A torus interconnect is a network topology for connecting processing nodes in a parallel computer system. It can be visualized as a mesh interconnect with nodes arranged in a rectilinear array of N = 2, 3, or more dimensions, with processors connected to their nearest neighbors, and corresponding processors on opposite edges of the array connected. The lattice has the topology of an N dimensional torus and each node has 2N connections.
A number of supercomputers on the TOP500 list use three-dimensional torus networks, e.g. IBM's Blue Gene/L and Blue Gene/P, and the Cray XT3. IBM's Blue Gene/Q uses a five-dimensional torus network. Fujitsu's K computer and the PRIMEHPC FX10 use a proprietary six-dimensional torus interconnect called Tofu.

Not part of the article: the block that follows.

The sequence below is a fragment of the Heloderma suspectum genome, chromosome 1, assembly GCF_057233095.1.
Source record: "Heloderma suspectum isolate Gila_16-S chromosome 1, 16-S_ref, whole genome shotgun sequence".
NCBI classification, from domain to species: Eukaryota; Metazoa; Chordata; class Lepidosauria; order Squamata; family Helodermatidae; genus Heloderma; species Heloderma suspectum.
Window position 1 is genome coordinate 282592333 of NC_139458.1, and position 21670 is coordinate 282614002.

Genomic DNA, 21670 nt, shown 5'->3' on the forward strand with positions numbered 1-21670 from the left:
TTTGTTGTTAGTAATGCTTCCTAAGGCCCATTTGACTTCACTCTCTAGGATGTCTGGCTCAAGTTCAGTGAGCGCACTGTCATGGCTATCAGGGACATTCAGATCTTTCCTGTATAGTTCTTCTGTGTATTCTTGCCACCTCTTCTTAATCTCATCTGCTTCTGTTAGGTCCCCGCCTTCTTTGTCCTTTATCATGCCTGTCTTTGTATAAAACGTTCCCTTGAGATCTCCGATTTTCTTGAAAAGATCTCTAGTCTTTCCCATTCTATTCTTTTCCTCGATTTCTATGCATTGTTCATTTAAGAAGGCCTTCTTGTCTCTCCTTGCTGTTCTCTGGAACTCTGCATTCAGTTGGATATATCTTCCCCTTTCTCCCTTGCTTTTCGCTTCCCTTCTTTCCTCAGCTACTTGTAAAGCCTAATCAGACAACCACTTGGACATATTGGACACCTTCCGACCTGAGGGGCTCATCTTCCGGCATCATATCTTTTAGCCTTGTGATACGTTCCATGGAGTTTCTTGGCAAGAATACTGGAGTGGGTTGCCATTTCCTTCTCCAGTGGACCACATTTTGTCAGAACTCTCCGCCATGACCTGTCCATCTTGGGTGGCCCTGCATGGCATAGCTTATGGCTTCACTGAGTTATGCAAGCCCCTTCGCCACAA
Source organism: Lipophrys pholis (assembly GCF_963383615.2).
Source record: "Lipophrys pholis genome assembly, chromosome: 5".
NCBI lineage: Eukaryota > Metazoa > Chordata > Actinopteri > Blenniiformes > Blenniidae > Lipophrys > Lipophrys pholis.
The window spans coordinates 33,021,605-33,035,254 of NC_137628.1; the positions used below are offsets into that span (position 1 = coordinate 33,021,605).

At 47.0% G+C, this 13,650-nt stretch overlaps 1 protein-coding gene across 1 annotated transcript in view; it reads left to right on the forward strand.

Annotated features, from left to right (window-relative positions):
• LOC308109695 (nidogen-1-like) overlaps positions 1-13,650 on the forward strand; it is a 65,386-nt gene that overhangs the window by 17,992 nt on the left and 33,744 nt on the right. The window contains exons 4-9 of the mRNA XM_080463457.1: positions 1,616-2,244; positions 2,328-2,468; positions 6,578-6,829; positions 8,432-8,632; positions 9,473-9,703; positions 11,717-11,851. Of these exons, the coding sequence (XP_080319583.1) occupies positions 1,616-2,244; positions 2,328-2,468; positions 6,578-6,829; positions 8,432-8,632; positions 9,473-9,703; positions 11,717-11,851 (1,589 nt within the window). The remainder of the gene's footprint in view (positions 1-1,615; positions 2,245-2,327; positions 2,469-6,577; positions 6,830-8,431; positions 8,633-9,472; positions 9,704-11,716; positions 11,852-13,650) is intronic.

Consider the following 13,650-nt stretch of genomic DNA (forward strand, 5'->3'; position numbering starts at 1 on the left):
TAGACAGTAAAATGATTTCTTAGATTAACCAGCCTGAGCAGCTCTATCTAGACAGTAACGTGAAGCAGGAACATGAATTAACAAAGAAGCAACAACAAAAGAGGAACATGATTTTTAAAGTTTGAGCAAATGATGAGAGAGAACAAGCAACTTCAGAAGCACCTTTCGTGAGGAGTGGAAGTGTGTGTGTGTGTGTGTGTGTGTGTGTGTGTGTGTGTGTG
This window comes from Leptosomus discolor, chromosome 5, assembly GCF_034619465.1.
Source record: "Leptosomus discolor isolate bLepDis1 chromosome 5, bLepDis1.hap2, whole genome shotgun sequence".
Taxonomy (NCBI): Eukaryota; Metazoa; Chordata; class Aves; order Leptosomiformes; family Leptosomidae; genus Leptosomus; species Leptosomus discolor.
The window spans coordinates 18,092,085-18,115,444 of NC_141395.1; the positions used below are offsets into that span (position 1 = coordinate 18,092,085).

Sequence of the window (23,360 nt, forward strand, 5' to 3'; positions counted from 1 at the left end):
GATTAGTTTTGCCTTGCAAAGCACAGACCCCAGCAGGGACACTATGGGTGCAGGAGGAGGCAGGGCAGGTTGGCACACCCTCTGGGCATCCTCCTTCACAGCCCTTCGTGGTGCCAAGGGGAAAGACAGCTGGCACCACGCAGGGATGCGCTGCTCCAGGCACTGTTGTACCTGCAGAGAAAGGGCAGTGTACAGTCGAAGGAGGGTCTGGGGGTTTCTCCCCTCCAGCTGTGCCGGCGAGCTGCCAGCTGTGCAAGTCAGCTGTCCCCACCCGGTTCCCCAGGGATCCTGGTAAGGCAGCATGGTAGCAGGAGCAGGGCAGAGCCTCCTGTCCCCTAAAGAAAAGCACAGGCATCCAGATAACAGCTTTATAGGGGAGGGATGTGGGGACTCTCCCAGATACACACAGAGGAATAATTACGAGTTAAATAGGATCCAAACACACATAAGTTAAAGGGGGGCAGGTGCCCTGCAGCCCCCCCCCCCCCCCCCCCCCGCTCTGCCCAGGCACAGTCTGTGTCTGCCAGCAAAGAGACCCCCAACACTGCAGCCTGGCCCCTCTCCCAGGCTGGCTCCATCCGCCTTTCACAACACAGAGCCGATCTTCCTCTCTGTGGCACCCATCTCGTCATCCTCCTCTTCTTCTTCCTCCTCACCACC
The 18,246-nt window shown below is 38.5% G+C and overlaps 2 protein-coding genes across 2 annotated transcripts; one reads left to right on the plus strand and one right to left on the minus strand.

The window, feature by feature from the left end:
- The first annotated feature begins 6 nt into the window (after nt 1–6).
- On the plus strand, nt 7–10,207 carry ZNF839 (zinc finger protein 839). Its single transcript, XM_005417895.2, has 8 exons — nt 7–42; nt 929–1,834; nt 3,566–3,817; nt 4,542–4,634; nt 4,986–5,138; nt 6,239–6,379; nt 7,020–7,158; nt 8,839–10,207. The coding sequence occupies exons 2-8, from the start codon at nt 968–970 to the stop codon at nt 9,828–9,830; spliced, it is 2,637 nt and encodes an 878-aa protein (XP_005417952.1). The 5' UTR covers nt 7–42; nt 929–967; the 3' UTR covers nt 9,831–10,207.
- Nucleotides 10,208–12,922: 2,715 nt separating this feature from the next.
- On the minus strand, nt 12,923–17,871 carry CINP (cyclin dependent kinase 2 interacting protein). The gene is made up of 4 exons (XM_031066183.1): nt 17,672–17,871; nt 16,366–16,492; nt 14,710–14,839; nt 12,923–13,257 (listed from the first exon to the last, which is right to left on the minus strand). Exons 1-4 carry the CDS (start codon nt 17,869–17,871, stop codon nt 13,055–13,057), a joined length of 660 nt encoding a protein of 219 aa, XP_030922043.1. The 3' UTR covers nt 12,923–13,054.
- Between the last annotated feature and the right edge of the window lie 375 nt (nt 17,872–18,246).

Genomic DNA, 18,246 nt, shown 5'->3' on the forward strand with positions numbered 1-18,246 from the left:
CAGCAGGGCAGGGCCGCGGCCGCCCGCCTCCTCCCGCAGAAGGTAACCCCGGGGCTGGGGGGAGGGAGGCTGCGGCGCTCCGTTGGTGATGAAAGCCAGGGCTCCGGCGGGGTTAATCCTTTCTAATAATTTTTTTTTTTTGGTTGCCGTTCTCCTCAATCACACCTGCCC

- In a two-dimensional torus interconnect, the nodes are imagined laid out in a two-dimensional rectangular lattice of rows and columns, with each node connected to its 4 nearest neighbors, and corresponding nodes on opposite edges connected. The connection of opposite edges can be visualized by rolling the rectangular array into a "tube" to connect two opposite edges and then bending the "tube" into a torus to connect the other two.
- In a three-dimensional torus interconnect the nodes are imagined in a three-dimensional lattice in the shape of a rectangular prism, with each node connected with its 6 neighbors, with corresponding nodes on opposing faces of the array connected.
Higher-dimensional arrays can't be directly visualized, but each higher dimension adds another pair of nearest neighbor connections to each node.
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